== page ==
EASING IN DEMAND MEANS U.S. CORN SUPPLY HIGHER FOR 2011

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(Posted Wed. Oct 12th, 2011)

Oct. 12: U.S. corn supplies have eased with larger projected ending stocks for both the 2010 and 2011 marketing years, the U.S. Department of Agriculture reported today. Ending stocks for 2010, reported on Sept. 30, remain at more than 1.1 billion bushels, up more than 200 million bushels since the Sept. 12 WASDE estimate, and ending stocks for 2011 were increased nearly 200 million bushels to 866 million bushels.

 

While 2011 acres planted and harvested were decreased slightly, a consistent yield projection has brought 2011 production down 1 percent to 12.4 billion bushels.

 

“The hard work and dedication of U.S farmers yet again provides an abundant corn crop in 2011 even in the face of some of the worst growing conditions in recent memory,” said National Corn Growers Association President Garry Niemeyer. “As always, U.S. farmers are ready and able to meet all demands for food, feed, fiber and fuel proving media reports of shortages inaccurate and providing for our neighbors, be they next door or in the next state.”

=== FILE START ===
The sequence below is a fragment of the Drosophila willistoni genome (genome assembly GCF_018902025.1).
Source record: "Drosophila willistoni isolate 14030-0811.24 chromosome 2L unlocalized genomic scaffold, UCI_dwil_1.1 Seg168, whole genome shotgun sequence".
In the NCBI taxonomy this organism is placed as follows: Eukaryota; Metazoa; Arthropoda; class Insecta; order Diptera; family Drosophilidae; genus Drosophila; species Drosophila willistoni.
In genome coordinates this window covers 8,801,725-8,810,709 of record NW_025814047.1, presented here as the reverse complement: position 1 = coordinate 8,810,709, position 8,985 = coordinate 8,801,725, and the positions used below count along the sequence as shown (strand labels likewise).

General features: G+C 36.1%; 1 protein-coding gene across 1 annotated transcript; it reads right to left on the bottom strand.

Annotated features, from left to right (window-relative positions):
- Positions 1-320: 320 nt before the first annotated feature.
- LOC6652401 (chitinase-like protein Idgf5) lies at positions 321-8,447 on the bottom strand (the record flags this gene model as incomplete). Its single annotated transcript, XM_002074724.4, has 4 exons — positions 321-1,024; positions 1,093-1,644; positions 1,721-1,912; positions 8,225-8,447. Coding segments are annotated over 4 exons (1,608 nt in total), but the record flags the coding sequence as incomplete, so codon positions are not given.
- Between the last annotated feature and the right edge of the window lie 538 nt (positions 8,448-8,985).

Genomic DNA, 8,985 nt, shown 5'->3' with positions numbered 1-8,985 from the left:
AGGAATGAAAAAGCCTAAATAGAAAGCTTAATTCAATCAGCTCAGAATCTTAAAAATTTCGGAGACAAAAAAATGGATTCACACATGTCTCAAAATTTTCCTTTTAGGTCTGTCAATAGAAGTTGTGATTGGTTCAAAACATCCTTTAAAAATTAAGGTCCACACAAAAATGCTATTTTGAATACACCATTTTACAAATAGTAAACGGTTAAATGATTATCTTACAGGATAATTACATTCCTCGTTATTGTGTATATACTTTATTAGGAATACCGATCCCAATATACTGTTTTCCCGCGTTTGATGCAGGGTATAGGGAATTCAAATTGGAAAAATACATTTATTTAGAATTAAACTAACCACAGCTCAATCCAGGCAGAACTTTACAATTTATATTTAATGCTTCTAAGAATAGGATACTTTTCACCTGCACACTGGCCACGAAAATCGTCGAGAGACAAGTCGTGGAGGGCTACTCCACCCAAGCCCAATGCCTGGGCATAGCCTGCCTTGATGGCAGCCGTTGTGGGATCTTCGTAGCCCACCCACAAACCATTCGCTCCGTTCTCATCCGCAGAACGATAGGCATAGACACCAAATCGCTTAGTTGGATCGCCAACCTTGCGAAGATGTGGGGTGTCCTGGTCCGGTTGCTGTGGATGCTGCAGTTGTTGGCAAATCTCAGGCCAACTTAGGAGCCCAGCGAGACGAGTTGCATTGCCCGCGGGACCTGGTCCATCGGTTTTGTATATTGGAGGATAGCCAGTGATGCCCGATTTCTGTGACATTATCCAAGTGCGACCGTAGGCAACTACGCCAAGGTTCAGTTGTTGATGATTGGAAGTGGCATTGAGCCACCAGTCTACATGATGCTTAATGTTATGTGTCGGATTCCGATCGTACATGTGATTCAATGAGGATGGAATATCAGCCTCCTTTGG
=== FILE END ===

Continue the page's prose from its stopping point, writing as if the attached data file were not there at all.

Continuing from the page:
Projected total U.S. corn use for 2011 dropped by 50 million bushels as export projections were lowered to account for increased competition. These reductions were made in light of data suggesting higher than expected corn production from areas bordering the Black Sea and South America. If realized, U.S. corn exports for 2011 would drop to their lowest level since 2002, to 1.6 billion bushels.

 

Other sectors of corn use that declined in the last crop year were feed and residual use falling by 197 million bushels since September’s report and sweetener and starch use were revised down by 15 million bushels since the reflecting lower than projected usage in the June-August quarter.

 

In light of increased total corn supply projections and decreased demand, the average farm price fell by 30 cents to $6.70 per bushel.

 

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